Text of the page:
Russia’s lackluster Victory Day military parade on May 9 highlighted not only Moscow’s insecurity about possible attacks in Ukraine, but also the country’s lack of military resources due to the war in Ukraine, political analysts said according to CNBC.
May 9 is a major holiday and holiday in Russia commemorating the Soviet Union’s victory over Nazi Germany in World War II. It is arguably the most important day in Russian history, being a key element of the country’s modern national identity.
This year’s military parade in Moscow’s Red Square and celebrations across the country were noticeably smaller than in previous years, while in other cities parades were canceled entirely, with six regions (including Crimea annexed) and at least least 20 cities canceling festive activities.
In Moscow on Tuesday, the military parade was more subdued. There were also far fewer troops and military equipment than in previous years.
The fact that only one Stalin-era tank appeared at the military parade on Red Square was particularly impressive, analysts noted.
“It would be hard to imagine a more appropriate symbolism of Russia’s declining military power than the sight of a unique Stalin-era tank rolling across Red Square during the country’s traditional Victory Day celebrations on May 9,” he said. Peter Dickinson, editor of UkraineAlert at the Atlantic Council.
“For the past two decades, (Russian President Vladimir) Putin has used Victory Day to showcase modern Russia’s rebirth as a military superpower, with dozens of state-of-the-art tanks regularly taking part in each annual parade. This year, however, the only tank on display was a World War II T-34 model,” he added.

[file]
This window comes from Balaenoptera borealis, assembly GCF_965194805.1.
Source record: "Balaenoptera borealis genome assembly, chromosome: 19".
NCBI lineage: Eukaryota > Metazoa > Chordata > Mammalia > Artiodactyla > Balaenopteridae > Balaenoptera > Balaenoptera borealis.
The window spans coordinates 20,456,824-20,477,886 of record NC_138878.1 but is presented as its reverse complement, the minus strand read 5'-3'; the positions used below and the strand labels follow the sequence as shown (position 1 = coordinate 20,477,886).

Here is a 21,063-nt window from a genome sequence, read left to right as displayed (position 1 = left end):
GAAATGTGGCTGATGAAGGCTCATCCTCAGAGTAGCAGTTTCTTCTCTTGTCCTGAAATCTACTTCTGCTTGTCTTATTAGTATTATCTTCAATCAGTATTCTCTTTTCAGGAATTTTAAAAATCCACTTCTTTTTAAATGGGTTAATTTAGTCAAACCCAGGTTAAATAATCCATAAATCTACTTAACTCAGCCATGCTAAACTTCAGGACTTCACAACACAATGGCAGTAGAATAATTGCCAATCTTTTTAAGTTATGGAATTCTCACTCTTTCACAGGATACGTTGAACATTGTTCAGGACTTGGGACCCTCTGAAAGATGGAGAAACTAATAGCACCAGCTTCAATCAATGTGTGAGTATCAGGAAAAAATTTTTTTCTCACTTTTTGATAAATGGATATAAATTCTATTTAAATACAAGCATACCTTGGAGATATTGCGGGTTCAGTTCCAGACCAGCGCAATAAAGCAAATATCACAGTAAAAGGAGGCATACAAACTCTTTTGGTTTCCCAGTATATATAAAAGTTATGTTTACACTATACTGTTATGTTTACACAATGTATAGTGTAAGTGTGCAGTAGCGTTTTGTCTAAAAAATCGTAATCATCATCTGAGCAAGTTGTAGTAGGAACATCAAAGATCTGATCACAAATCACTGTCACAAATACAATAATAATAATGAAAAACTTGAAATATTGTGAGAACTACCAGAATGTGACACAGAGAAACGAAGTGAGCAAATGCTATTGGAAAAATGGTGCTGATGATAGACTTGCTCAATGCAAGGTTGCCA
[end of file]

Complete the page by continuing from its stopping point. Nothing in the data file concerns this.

Dickinson also said that “inevitably, the absence of tanks at this year’s Victory Day parade was widely interpreted as further evidence of Russia’s devastating losses in Ukraine”, echoed by the British Defense Ministry. .
Commenting on Wednesday, the ministry said Russia’s annual Victory Day parade in Red Square highlighted the challenges facing the Russian military 15 months after the war in Ukraine.
“Apparently more than 8,000 people took part in the parade, but the majority were paramilitary forces and cadets from military training institutions,” the British ministry said.
Anxiety in the Kremlin
Security concerns have been the reason for subdued Victory Day celebrations in Russia, with last week’s alleged drone attack on the Kremlin (which Russia blamed on Ukraine and the US, and both countries deny their participation) to justify holding the event in a lower tone.
But military analysts noted that the Kremlin also probably wanted to avoid any opportunity for public criticism of its invasion of Ukraine, which it still calls a “special military operation”: the only reference to the war on Tuesday was the Russian president’s claim, Vladimir Putin, that Putin “A real war is being waged against our homeland,” despite the fact that Russia invaded neighboring Ukraine.
With the only “old” T-34 tank on display, Britain’s Defense Ministry said that despite heavy losses in Ukraine, Russia could have sent more armored vehicles, but stressed that “the authorities probably refrained from doing so because they wanted to avoid internal criticism for prioritizing parades over military operations.”
“With Russian officials still in denial about the devastating consequences of the invasion of Ukraine, the last thing the Kremlin wanted was for thousands of bereaved family members to gather publicly and draw attention to the scale of the tragedy,” Dickinson said.
Ukraine was apparently quick to comment on the lackluster Victory Day parade.
The official Twitter account of the Ukrainian Defense Ministry commented that “modern Russian military equipment is much easier to find at Ukrainian military trophy displays than at the Victory Parade in Moscow,” while Ukrainian MP Oleksiy Goncharenko said via Twitter that all of Ukraine laughs at Russia’s only tank.
On Tuesday, Ukrainian President Volodymyr Zelensky introduced a bill in the Ukrainian parliament proposing that May 8 be known as “Day of Remembrance and Victory over Nazism in World War II” instead of May 9. , as in Russia and other former Soviet republics.
Zelensky said that from now on May 9 will be known in Ukraine as “Europe Day”, and Zelensky noted that “we will honor our historical unity, the unity of all Europeans who destroyed Nazism and will defeat Ruscism”, a word used by Ukraine. to describe “Russian fascism”.
* How Putin’s celebratory message is decoded
* Putin: The West is spreading hatred and Russophobia – They want to destroy our country
* Putin celebrates Victory Day against defeat in Ukraine